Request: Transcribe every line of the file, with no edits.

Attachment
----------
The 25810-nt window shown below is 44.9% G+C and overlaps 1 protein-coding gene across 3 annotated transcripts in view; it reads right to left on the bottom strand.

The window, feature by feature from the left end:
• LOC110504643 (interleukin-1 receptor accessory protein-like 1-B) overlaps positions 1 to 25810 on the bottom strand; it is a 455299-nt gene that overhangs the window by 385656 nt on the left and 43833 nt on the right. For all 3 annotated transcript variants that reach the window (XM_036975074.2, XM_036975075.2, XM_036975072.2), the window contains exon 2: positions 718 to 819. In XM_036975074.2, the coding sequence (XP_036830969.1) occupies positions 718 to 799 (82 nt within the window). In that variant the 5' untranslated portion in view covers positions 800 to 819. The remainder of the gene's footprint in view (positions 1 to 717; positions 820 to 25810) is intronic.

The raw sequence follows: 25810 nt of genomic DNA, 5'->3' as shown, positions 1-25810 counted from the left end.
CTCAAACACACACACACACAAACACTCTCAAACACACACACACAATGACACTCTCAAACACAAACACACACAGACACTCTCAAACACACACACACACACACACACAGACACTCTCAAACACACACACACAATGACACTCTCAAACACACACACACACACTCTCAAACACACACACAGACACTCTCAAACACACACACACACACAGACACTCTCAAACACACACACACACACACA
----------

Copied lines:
The 25810-nt window shown below is 44.9% G+C and overlaps 1 protein-coding gene across 3 annotated transcripts in view; it reads right to left on the bottom strand.

The window, feature by feature from the left end:
• LOC110504643 (interleukin-1 receptor accessory protein-like 1-B) overlaps positions 1 to 25810 on the bottom strand; it is a 455299-nt gene that overhangs the window by 385656 nt on the left and 43833 nt on the right. For all 3 annotated transcript variants that reach the window (XM_036975074.2, XM_036975075.2, XM_036975072.2), the window contains exon 2: positions 718 to 819. In XM_036975074.2, the coding sequence (XP_036830969.1) occupies positions 718 to 799 (82 nt within the window). In that variant the 5' untranslated portion in view covers positions 800 to 819. The remainder of the gene's footprint in view (positions 1 to 717; positions 820 to 25810) is intronic.

The raw sequence follows: 25810 nt of genomic DNA, 5'->3' as shown, positions 1-25810 counted from the left end.
CTCAAACACACACACACACAAACACTCTCAAACACACACACACAATGACACTCTCAAACACAAACACACACAGACACTCTCAAACACACACACACACACACACACAGACACTCTCAAACACACACACACAATGACACTCTCAAACACACACACACACACTCTCAAACACACACACAGACACTCTCAAACACACACACACACACAGACACTCTCAAACACACACACACACACACA